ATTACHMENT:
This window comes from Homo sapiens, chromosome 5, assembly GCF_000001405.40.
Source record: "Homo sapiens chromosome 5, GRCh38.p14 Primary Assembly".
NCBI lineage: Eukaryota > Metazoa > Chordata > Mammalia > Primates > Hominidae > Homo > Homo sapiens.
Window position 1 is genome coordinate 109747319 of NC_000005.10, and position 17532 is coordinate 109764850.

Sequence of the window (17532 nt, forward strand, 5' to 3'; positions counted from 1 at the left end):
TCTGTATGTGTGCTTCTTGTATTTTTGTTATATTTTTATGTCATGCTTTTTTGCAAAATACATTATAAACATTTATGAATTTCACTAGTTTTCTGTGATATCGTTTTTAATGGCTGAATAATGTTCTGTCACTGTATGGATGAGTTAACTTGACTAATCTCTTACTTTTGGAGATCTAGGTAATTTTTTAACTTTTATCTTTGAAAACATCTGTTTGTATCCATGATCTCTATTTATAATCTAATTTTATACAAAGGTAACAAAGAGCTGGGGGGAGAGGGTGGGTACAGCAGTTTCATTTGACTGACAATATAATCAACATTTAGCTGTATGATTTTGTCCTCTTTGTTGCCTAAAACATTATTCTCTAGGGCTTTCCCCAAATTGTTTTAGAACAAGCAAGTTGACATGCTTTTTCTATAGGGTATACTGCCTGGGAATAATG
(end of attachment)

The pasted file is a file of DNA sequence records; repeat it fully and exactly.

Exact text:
This window comes from Homo sapiens, chromosome 5, assembly GCF_000001405.40.
Source record: "Homo sapiens chromosome 5, GRCh38.p14 Primary Assembly".
NCBI lineage: Eukaryota > Metazoa > Chordata > Mammalia > Primates > Hominidae > Homo > Homo sapiens.
Window position 1 is genome coordinate 109747319 of NC_000005.10, and position 17532 is coordinate 109764850.

Sequence of the window (17532 nt, forward strand, 5' to 3'; positions counted from 1 at the left end):
TCTGTATGTGTGCTTCTTGTATTTTTGTTATATTTTTATGTCATGCTTTTTTGCAAAATACATTATAAACATTTATGAATTTCACTAGTTTTCTGTGATATCGTTTTTAATGGCTGAATAATGTTCTGTCACTGTATGGATGAGTTAACTTGACTAATCTCTTACTTTTGGAGATCTAGGTAATTTTTTAACTTTTATCTTTGAAAACATCTGTTTGTATCCATGATCTCTATTTATAATCTAATTTTATACAAAGGTAACAAAGAGCTGGGGGGAGAGGGTGGGTACAGCAGTTTCATTTGACTGACAATATAATCAACATTTAGCTGTATGATTTTGTCCTCTTTGTTGCCTAAAACATTATTCTCTAGGGCTTTCCCCAAATTGTTTTAGAACAAGCAAGTTGACATGCTTTTTCTATAGGGTATACTGCCTGGGAATAATG